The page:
With several months having gone since the general election, it is perhaps possible to see the events of that time with an increasing amount of clarity.
As we all know, the Internet-Mana party was attacked at its weakest point, as everything hinged on Hone retaining his seat in his electorate. Four other parties urged their supporters to vote Labour, knowing that was the best chance of unseating him, and needless to say, all of these parties saw Mana as the dangerous one, the only party that threatened real change to the status quo. Along with a relentless media campaign, and such long-term Key strategies as getting onside with sports stars to influence their fans to uncritically vote for National, the plan worked and many people were prepared to write off Mana’s future.
But the loss of the one seat in parliament might create a false impression about the underlying influence of Internet Mana, both before the election and, now as separate parties again, in the future.
On the one hand, the alliance with the Internet party brought in a lot of people, particularly younger people, formerly feeling alienated from the political system, who now were able to relate to its policies. On the other hand, it is claimed that the association with Kim Dotcom turned off many of Mana’s traditional supporters, though I and many others believe that much of this was a result of a vicious one-sided media campaign and that Dotcom has been treated very badly by the NZ government and media. Which of these two factors was most influential? The answer can be seen in the number of votes cast for Mana, a rise of about 50% since last time, indicating that its underlying support in the community is stronger than ever, in spite of the loss of its seat in parliament.
It may have been a surprise to some people what the actual issues of most concern to New Zealanders are, according to a poll taken at the time of the election, which has probably changed little since: inequality, and free tertiary education. This is quite astonishing as the actual policies, of any party, were hardly talked about at the time of the election, the debate mostly being dominated by the dirty politics issue. These issues are absolutely central to the policies of the Mana party, and are only addressed at best in a watered-down form by any other party. I came across a number of people during the election campaign, especially those who did the Vote Compass, who were surprised to find that, based on the policies they agreed with, they were basically (Internet) Mana voters – yet they had never really thought of themselves as Mana voters. One of the ways forward for Mana is to, by insistently pushing these policies to the fore, make people familiar with the idea that this is the party that most represents the policies the average decent New Zealander agrees with.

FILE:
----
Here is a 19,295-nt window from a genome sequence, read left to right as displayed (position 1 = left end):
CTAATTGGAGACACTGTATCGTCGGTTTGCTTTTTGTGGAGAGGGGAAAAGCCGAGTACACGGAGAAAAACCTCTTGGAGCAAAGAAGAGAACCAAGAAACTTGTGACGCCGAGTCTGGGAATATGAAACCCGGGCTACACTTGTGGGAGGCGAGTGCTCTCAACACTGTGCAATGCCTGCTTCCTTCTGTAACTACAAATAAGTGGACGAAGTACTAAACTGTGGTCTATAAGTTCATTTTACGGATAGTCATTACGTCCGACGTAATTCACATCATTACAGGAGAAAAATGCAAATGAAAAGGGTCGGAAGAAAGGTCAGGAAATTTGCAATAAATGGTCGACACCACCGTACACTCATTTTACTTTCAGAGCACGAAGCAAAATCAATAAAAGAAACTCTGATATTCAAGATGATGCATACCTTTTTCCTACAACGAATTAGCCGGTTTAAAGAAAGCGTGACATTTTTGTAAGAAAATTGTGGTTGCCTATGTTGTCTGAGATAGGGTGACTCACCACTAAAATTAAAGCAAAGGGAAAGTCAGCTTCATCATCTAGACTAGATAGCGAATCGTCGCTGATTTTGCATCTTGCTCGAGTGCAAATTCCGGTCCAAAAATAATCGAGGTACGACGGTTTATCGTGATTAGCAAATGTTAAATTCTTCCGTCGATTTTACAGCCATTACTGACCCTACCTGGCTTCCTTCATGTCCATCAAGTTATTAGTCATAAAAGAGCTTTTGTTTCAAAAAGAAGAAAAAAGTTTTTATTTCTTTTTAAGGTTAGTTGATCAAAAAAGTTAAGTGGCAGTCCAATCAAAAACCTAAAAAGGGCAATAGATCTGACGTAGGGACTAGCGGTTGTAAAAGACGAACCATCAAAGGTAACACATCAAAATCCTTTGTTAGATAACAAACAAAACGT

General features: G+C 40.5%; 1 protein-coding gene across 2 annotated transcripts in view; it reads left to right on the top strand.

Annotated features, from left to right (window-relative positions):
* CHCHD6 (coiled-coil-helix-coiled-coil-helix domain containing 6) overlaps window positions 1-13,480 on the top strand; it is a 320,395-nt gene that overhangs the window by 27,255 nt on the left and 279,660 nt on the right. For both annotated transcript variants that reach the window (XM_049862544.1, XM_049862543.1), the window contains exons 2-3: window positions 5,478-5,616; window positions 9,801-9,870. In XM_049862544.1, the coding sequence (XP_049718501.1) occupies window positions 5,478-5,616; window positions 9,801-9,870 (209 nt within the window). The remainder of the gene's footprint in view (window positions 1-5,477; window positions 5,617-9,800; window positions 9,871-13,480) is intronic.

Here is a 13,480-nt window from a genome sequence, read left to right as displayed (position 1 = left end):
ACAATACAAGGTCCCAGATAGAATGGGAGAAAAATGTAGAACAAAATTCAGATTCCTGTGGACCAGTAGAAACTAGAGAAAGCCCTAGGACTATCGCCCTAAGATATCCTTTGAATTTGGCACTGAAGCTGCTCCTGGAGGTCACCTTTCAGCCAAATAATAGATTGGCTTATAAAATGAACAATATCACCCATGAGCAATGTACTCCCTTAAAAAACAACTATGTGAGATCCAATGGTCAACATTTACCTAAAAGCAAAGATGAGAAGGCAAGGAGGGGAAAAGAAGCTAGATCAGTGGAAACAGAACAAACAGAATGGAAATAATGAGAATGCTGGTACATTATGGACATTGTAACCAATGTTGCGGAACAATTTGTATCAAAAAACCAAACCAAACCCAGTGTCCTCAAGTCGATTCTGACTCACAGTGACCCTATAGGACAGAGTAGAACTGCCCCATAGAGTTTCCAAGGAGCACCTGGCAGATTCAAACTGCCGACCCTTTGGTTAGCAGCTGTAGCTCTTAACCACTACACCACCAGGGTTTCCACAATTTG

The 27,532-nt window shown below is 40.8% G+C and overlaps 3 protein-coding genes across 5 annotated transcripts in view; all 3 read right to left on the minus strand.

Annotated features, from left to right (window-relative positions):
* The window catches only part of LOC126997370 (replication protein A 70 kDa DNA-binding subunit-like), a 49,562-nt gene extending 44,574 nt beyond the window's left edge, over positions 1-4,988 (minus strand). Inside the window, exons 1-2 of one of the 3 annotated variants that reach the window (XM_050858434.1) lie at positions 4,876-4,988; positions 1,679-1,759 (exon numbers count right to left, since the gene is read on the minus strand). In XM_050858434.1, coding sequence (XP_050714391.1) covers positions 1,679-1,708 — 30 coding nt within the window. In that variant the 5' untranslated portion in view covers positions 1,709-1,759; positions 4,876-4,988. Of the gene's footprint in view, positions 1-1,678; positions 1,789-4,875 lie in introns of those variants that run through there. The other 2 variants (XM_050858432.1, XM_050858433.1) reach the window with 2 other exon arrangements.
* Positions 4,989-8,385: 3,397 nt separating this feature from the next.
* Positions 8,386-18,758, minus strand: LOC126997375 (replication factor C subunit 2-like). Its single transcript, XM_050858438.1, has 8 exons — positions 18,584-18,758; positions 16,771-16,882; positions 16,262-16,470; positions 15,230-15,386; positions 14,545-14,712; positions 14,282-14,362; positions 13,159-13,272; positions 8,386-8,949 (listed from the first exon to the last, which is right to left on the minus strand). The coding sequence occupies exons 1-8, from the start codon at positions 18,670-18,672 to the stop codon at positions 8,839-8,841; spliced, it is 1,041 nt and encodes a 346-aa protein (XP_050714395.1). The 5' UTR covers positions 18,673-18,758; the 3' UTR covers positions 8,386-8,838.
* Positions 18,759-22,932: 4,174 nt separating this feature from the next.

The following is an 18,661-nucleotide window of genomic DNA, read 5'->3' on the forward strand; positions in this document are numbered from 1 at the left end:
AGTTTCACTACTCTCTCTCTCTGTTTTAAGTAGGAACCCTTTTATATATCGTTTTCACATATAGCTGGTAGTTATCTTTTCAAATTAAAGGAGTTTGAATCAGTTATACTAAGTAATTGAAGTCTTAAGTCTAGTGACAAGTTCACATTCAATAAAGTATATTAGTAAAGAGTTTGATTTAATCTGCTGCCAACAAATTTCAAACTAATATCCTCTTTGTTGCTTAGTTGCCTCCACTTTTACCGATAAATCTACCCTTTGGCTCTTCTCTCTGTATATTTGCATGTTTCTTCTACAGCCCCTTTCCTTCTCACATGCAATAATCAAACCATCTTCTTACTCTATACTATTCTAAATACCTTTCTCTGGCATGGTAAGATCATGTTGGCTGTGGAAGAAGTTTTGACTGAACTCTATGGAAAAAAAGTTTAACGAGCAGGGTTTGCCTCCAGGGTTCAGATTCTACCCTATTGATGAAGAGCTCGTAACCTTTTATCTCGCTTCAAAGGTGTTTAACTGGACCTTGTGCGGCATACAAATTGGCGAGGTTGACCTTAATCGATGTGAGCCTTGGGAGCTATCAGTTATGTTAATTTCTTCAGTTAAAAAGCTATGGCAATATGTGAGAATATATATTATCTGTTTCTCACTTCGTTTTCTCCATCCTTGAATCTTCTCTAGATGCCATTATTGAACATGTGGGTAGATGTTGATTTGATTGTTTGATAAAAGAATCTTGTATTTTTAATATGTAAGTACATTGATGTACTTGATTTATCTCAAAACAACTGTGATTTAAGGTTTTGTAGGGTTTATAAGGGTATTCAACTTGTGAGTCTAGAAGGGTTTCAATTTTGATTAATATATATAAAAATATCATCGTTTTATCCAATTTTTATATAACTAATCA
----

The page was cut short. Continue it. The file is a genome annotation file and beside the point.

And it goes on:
For the Mana party, despite being the smallest of the parties on the left, is actually the engine room of progressive politics. The only other party that comes close is the Greens, with their policies of higher taxes on the rich above a certain income and softening the burden of student loans, formulated during the election campaign. But the Green’s policies were basically a response to public opinion in the lead-up to the election, whereas Mana’s are at the very core of what Mana represents, and have been for some years. Mana’s policy for a financial transactions tax has been in place for years and addresses the issue of inequality at its heart, and all the numbers have been done, which includes showing that free tertiary education could be achieved with only a fraction of the money saved. The Green’s policies are a diluted and somewhat piecemeal version of Mana’s, just as Labour’s are a very much milder form, compromised by trying to keep onside with the centre ground. So, across the spectrum of the ‘left’, Mana is the party that boldly represents how things should be – and how most people think they should be – and those policies become more and more diluted as you move across the parties closer to the centre, to the point that Labour is perceived by many, here as in other countries, as a ‘rich man’s party’ with little relevance to the concerns of many young people and in fact the majority of middle New Zealanders.
So Mana might be out of parliament for now, but the future, and the way its policies resonate with the population at large, looks good.